Last week, GDLSK achieved two very important victories for our clients at the Court of International Trade (CIT), reversing Department of Commerce (Commerce) decisions regarding the assessment of antidumping duties on merchandise imported from China. Both of these decisions may have a favorable impact for other exporters/ importers of merchandise subject to antidumping duties.
First, in a GDLSK appeal of a Commerce determination in the annual review of Off-the-Road Tires from China, the CIT instructed Commerce to re-consider all three arguments GDLSK presented on behalf of the plaintiff. In Qingdao Qihang Tyre Co. Ltd. v. United States, Slip Op. 18-35 (April 4, 2018) (https://www.cit.uscourts.gov/SlipOpinions/Slip_op18/18-35.pdf). Most significantly, the CIT held that Commerce’s calculation of a Value Added Tax (VAT) adjustment was contrary to law. Because the Commerce VAT policy negatively impacts antidumping calculations in all Chinese antidumping proceedings, this decision could result in reducing antidumping liability for all Chinese exporters in all cases.
Second, in a GDLSK appeal of a Commerce determination in the antidumping investigation of Xanthan Gum from China, the CIT expressly directed Commerce to recalculate the plaintiff’s antidumping margin to conform to the CIT’s holding, rather than remanding the issue raised for further analysis (as is normally the case). In CP Kelco US, Inc. v. United States, Slip Op. 18-36 (April 6, 2018) (https://www.cit.uscourts.gov/SlipOpinions/Slip_op18/18-36.pdf). The CIT held that Commerce’s prior analysis was not acceptable:
“This leaves the court with the distinct impression that Commerce has created an arsenal of ‘practices’ that allow it to the craft the record to fit a pre-determined outcome. The court will not sanction this.”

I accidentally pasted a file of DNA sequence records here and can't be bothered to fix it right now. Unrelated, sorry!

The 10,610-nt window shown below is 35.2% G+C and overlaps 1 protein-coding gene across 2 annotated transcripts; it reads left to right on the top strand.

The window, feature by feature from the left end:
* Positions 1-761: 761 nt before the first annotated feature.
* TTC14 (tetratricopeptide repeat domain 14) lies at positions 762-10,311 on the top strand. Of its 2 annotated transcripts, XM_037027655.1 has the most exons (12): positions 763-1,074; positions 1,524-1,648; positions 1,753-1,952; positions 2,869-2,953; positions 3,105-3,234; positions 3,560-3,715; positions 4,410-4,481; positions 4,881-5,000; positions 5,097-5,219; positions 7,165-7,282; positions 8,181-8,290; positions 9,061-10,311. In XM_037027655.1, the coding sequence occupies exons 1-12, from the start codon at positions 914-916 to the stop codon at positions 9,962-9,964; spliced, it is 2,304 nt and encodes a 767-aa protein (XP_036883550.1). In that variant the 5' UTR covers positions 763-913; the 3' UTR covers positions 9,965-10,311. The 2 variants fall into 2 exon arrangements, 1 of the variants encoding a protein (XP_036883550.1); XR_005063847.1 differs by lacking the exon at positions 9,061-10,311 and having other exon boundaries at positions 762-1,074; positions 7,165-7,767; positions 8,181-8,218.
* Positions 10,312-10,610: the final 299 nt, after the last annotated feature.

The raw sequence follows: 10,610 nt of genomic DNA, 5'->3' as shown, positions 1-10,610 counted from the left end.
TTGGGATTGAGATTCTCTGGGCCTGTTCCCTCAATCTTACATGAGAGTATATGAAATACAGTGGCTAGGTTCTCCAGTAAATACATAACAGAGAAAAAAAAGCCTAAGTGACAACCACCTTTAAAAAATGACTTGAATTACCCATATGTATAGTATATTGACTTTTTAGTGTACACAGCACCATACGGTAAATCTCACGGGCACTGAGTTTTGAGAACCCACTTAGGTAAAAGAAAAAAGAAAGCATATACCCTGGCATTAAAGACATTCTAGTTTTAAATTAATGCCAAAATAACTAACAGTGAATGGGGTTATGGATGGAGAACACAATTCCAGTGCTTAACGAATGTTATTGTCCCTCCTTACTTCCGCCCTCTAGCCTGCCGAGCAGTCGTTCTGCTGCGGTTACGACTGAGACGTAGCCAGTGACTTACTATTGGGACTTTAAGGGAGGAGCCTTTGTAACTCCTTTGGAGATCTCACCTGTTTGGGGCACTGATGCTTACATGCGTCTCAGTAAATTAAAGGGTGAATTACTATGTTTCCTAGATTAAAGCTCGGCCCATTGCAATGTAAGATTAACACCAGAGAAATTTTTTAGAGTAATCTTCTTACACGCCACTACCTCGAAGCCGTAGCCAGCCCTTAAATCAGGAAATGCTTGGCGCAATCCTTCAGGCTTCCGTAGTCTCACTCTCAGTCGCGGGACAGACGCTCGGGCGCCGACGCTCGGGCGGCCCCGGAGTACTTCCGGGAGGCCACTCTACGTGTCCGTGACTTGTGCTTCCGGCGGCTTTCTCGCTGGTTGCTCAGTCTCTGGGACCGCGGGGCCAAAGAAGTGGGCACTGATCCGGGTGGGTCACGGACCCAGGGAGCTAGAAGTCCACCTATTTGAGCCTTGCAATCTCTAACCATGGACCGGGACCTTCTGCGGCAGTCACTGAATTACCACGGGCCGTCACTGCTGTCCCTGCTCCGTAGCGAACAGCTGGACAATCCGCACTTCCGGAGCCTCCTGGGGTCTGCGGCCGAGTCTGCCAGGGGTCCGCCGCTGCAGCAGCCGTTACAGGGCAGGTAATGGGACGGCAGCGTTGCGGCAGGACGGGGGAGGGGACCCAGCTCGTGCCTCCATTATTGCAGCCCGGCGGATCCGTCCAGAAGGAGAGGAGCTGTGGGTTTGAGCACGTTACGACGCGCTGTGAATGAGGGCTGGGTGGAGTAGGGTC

The CIT then discussed the reasons why remand for further analysis was not a viable alternative:
“In light of the embarrassingly lengthy history of this case, the court will not provide the Department any further room to maneuver. Unfortunately, the court has no reasonable expectation that Commerce would provide an even-handed analysis of the available data on the record if given the opportunity, again, to exercise its discretion.”
This decision not only results in a reduction of our client’s antidumping liability in this case, but also can be cited as precedent by other parties in the CIT who are faced with prohibitive antidumping assessments resulting from Commerce’s arbitrary actions. This case is an important reminder that importers should not give up after receipt of an adverse Commerce decision.
If you have questions regarding these cases, please feel free to contact Ned Marshak (email@example.com), Brandon Petelin (firstname.lastname@example.org), Jordan Kahn (email@example.com), or other attorneys at the Firm.